Sulfonylureas and Ischemic Preconditioning?


From Google Image

In UGDP study (universal group diabetic programme) study published in the 1970s, it was revealed that patients taking tolbutamide had higher cardiovascular mortality.

Since then, it was hypothesized that sulfonylureas by blocking potassium channel, can impair ischemic preconditioning, causing an increase in CV events & mortality.

Let’s understand a few terms:

Ischemic preconditioning:

  • Repeated short episodes of ischaemia protect the myocardium against a subsequent ischaemic insult.
  • Basically, during ischemia, substances like adenosine and bradykinin are released. They cause the opening of potassium channel which lead to release of different mediators which end up protecting the heart from ischemic necrosis.

The detail mechanism is here:

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F
rom Google Image

How does sulfonylurea work?

  • To understand this, need to understand how insulin is secreted.
  • Glucose metabolism (by glycolysis, Krebs cycle) produces ATP. ATP closes the potassium channels located on B-cells.
  • No efflux of potassium leads to depolarization. This opens up the calcium channels, leading to Ca2+ influx.
  • Calcium activates insulin gene expression, insulin synthesis and finally secretion.


From Google Image

  • Sulfonylureas block K channels, so the B-cells are always in depolarization and more insulin can be released.


From Google Image

Ok, so how does sulfonylurea impair ischemic preconditioning (theoretically)?

  • If you notice, potassium channels are integral in the process of ischemic proconditioning. Its opening leads to release of cardioprotective mediators.
  • BUT sulfonylurea blocks this channel. Therefore, this relationship theoretically exist.

But is it true?

There were experiments done on humans (though indirectly) to prove this relationship.

  • And by and large, they indeed proved this relationship.

How about large randomized prospective trials?

Well, so far, only UGDP and UKPDS have targeted the associated between sulfonylureas and CV mortality.

  • Well, UGDP was critisized for its methadology. Worthwhile to note that “all the aberrant results for tolbutamide, for example, came from 4/12 participating centres, in which there was an excess of cardiovascular disease or abnormal ECGs in the tolbutamide arm”.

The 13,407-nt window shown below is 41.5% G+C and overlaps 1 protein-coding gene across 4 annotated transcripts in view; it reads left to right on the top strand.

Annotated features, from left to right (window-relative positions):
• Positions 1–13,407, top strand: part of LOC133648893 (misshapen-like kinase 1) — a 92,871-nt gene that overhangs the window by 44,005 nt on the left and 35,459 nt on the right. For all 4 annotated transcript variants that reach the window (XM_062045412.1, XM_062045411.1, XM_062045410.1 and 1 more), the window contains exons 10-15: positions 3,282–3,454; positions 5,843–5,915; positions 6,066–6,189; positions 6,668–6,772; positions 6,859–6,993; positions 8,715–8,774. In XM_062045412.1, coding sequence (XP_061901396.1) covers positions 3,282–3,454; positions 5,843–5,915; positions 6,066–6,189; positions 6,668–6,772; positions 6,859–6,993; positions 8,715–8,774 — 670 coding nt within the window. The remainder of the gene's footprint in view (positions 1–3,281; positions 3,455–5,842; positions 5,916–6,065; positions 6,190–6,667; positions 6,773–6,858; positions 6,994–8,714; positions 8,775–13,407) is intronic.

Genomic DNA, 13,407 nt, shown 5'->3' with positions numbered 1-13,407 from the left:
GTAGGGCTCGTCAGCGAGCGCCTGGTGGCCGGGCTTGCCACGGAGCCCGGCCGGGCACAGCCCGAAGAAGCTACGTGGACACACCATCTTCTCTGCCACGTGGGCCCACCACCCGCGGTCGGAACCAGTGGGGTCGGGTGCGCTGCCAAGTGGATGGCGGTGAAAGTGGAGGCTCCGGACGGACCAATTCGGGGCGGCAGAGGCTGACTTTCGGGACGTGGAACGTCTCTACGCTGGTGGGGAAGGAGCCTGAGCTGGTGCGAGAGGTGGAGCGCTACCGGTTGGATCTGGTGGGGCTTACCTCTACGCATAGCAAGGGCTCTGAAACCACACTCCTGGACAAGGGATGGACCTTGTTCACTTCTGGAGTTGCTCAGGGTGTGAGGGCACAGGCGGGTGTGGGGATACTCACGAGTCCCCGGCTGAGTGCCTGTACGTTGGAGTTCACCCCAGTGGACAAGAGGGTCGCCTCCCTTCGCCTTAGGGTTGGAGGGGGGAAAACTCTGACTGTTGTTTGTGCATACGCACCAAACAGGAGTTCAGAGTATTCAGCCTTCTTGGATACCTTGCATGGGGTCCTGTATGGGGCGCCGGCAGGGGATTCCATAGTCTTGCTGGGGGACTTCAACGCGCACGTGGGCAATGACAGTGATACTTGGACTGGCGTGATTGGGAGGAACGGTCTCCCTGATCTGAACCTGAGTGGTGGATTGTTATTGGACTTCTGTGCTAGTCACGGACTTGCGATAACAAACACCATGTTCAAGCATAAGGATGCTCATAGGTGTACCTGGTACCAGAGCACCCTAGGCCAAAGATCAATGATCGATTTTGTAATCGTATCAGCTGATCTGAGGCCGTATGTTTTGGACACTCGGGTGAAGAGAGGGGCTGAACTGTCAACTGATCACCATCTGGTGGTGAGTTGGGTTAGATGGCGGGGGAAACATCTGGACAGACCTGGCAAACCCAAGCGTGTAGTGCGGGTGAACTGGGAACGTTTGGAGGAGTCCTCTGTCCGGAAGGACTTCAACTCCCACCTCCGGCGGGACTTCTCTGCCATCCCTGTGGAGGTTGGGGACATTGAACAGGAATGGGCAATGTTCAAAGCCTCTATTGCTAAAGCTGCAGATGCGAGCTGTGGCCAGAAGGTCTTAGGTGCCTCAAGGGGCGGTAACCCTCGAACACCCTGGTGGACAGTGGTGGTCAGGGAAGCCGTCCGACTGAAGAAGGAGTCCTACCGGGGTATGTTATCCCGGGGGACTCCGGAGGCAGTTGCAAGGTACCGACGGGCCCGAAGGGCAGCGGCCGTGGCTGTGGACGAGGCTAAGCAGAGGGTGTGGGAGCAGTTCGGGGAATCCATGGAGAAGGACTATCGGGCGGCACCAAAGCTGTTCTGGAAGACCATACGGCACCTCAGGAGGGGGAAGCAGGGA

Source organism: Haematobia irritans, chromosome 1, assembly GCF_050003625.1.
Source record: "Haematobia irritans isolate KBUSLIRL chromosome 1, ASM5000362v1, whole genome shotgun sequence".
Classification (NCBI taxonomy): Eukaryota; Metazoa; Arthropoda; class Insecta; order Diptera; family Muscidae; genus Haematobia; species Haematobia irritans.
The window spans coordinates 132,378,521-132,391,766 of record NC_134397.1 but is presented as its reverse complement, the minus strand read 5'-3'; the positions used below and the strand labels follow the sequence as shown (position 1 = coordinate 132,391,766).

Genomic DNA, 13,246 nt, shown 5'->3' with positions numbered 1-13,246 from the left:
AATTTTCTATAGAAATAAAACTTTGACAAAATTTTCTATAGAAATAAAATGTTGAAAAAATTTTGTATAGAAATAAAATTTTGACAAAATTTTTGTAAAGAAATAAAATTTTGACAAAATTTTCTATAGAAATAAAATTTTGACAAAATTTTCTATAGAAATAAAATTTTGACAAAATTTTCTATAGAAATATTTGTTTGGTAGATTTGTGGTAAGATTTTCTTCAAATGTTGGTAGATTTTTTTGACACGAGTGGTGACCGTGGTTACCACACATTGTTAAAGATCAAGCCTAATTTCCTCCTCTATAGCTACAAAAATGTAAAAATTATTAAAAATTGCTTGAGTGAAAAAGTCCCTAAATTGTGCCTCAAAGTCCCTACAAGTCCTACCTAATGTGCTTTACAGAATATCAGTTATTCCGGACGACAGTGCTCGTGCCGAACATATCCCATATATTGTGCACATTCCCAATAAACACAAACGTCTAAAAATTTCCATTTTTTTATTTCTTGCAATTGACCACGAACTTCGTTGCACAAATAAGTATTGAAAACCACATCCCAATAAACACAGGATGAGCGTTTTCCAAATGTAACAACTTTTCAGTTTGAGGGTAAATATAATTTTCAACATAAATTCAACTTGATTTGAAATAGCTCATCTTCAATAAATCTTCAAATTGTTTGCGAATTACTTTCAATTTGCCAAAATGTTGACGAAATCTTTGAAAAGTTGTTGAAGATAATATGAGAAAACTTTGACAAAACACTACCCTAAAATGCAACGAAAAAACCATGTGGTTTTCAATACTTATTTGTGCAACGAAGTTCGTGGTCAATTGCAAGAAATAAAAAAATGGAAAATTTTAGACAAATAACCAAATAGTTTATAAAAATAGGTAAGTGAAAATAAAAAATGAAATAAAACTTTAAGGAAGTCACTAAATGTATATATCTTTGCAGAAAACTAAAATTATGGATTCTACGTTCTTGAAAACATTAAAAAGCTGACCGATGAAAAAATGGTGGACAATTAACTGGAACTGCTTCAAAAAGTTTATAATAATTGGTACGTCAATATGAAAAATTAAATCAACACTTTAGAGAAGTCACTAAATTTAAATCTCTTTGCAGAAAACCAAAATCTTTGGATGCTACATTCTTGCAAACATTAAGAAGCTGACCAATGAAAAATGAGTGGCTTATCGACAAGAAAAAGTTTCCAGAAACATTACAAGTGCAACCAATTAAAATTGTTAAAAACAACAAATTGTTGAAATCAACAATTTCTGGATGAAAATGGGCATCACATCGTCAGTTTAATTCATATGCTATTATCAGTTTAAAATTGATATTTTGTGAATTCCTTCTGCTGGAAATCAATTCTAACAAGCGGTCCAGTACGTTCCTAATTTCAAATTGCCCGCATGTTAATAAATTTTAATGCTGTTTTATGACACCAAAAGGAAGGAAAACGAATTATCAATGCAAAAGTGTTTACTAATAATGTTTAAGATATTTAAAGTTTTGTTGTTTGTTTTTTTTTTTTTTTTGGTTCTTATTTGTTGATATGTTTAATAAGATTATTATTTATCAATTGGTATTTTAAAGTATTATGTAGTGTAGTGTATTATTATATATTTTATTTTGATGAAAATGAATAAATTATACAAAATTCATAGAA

• UKPDS on the other hand, investigated glibenclamide and found no significant effect on mortality/CV events.

Another retrospective study looked at CK-MB levels of DM patients who underwent CABG and took their routine diabetic medicines up to the day of surgery compared with non-DM patients who underwent CABG.

  • In the study, only 112 of the 360 DM patients took sulfonylureas (about 30 percent).
  • There was no difference between the CK-MB levels between DM and non-DM patients.
  • Importantly, no difference was also observed after correction for different diabetic medications use.
  • Well, this study was not perfect, and CK-MB was not as predictive as troponin for future CV events.

However, it showed to us that sulfonylureas do not increase the risk of myocardial ischemia. The theory of impairing ischemic preconditioning may well be theory at best.

If glycemic control is controlled appropriately (not going into hypoglycemia), sulfonylureas are okay to be used in acute myocardial ischemia.

References:

  1. The University Group Diabetes Program
    http://www.diapedia.org/introduction-to-diabetes-mellitus/the-university-group-diabetes-program
  2. An analysis of the University Group Diabetes Study Program: data results and conslusions.
    B. Leibel Can Med Assoc J. 1971 Aug 7; 105(3): 292–294.
  3. The effect of diabetic medications on creatine kinase-myocardial band levels in patients undergoing coronary artery bypass surgery.
    Engoren M, Zacharias A, Habib RH, Schwann TA, Riordan CJ, Durham SJ, Shah A.
    Interact Cardiovasc Thorac Surg. 2009 Nov;9(5):793-6
  4. Is impairment of ischaemic preconditioning by sulfonylurea drugs clinically important?
    J J Meier, B Gallwitz, W E Schmidt, A Mügge, and M A Nauck
    Heart. 2004 Jan; 90(1): 9–12.
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